Editor’s Note: This is part of an ongoing series from Confirmit. To read previous entries, click here.
 

Customer Experience (CX) careers are a hot topic, in part because they are difficult to map. The first and second blogs in this series have produced many great questions from those wanting to enter the field from other professions, or even related fields. For entry-level positions, which may be mid-level in CX, nothing replaces doing the work.  Educate yourself, yes, but also get your hands on something—create a CX program, using whatever tools you have—on a pro bono basis for a charity or small business.  Nothing beats direct consulting experience if you have skill and will.  I have an entire CX program mapped (in my head) for my salon—now if only I had time to deliver it!
 
When it comes to more strategic, management-level positions (vs. front-line delivery of great experiences), all the same advice for finding any mid-level or higher career role applies, with a good dose of story-telling ability.  One must weave together job skills that show the ability to collect insight through multiple methods to identify and change experiences that connect to business goals.  Tim McCleary, of The Improvement Practice, advocates “change activation” skills, necessary to ensure that customer experience is a vital practice within any company.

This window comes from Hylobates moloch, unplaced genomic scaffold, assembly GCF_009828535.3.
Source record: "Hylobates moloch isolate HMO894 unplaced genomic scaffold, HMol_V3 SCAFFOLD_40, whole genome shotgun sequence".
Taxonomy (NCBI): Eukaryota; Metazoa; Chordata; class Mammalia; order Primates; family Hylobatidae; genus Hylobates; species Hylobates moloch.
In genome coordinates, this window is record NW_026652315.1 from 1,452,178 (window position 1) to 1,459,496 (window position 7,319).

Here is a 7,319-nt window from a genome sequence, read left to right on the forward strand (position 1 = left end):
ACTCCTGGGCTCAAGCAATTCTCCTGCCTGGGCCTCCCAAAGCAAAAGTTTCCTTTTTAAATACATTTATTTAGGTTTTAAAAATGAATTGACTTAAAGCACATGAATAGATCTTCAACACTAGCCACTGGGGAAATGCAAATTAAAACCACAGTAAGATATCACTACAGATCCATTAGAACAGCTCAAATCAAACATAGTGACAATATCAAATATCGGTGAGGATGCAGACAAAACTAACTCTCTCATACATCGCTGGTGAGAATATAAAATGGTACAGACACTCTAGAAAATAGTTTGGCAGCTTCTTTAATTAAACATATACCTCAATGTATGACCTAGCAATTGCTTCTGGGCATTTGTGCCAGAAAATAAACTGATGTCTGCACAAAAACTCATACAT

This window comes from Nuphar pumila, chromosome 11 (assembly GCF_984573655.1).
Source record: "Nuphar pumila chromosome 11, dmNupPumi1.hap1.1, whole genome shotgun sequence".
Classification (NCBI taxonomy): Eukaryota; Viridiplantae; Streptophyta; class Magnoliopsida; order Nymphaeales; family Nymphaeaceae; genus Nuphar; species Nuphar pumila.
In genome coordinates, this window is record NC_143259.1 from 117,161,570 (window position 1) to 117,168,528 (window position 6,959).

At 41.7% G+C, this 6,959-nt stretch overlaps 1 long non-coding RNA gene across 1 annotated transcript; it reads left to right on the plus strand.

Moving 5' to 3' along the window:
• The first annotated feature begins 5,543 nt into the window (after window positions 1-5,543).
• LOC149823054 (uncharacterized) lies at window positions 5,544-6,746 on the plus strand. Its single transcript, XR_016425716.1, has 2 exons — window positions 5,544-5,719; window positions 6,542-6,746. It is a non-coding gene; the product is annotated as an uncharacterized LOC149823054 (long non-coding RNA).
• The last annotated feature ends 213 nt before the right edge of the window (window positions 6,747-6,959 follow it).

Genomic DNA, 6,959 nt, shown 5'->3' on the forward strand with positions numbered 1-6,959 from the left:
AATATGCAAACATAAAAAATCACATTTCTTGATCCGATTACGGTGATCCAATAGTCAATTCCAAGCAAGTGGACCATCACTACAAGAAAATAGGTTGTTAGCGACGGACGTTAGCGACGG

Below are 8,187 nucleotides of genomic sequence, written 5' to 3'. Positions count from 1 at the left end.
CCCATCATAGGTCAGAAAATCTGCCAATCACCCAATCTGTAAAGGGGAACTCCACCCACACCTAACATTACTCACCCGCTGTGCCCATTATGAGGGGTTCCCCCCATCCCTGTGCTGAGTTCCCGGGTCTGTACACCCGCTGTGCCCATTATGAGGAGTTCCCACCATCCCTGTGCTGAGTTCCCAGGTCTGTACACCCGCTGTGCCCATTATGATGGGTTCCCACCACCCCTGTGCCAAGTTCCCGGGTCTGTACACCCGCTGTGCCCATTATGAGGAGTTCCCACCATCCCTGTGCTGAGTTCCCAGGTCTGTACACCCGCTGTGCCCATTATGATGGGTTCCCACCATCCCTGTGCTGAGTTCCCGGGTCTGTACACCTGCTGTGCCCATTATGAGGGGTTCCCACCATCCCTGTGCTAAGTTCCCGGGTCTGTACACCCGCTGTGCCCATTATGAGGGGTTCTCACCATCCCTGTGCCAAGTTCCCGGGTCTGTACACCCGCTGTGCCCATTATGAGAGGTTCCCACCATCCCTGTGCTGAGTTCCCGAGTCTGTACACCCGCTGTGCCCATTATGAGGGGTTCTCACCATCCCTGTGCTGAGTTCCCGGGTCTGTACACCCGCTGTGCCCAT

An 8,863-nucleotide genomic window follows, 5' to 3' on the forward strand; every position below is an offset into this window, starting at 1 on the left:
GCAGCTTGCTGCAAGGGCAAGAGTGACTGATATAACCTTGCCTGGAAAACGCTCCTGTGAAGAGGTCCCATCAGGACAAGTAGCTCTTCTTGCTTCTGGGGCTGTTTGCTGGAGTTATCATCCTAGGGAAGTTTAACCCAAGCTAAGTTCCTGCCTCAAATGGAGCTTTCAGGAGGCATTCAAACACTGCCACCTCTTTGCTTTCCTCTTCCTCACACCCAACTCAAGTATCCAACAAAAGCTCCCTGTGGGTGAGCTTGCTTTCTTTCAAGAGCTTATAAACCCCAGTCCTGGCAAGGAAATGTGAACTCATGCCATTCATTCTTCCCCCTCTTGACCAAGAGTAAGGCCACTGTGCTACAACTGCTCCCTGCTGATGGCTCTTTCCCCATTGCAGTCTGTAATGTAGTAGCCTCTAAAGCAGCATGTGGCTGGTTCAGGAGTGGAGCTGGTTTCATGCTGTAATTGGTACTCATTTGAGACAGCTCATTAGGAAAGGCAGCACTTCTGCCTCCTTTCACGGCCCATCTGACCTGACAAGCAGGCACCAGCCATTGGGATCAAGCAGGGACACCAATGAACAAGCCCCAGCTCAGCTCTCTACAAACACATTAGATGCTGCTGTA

In Customer Experience, however, you need to know your end game going in.  As I mentioned in the second post of this series, being successful in CX isn’t about setting up programs.  CX isn’t a program or an initiative, and if you settle for that, you may never get out of that box.  Challenge any future employer with an executive litmus test:  is CX embraced in more than word by the CEO?  Is there a CXO/CCO or someone on the leadership team to carry the flag?  If not, a few strong leaders in business units can also be advocates that make a difference, as long as they understand that your role as a CX practitioner is to influence and help them to adapt and improve the current experience according to your brand—even if it means “disrupting” Business As Usual.
 
This may be hard to hear, but a CX job where you don’t feel you’re making a difference isn’t worth sticking with long-term.  You must show results, and even if you aren’t producing them yourself, it is your job to make them possible and tell the story.  Own that, and find out how to connect your programs to revenue, retention or cost reduction.  Do the math, figure out the linkages and you’ll soon deliver impact. 
 
Shelly Chandler is a 2017 CXPA Impact Award winner, known for contributing, mentoring and helping the profession to grow. 
 
Original Location  - https://www.confirmit.com/Resources/Voice-of-the-Customer/blog-voc-the-challenge-in-mapping-cx-careers-h10a/

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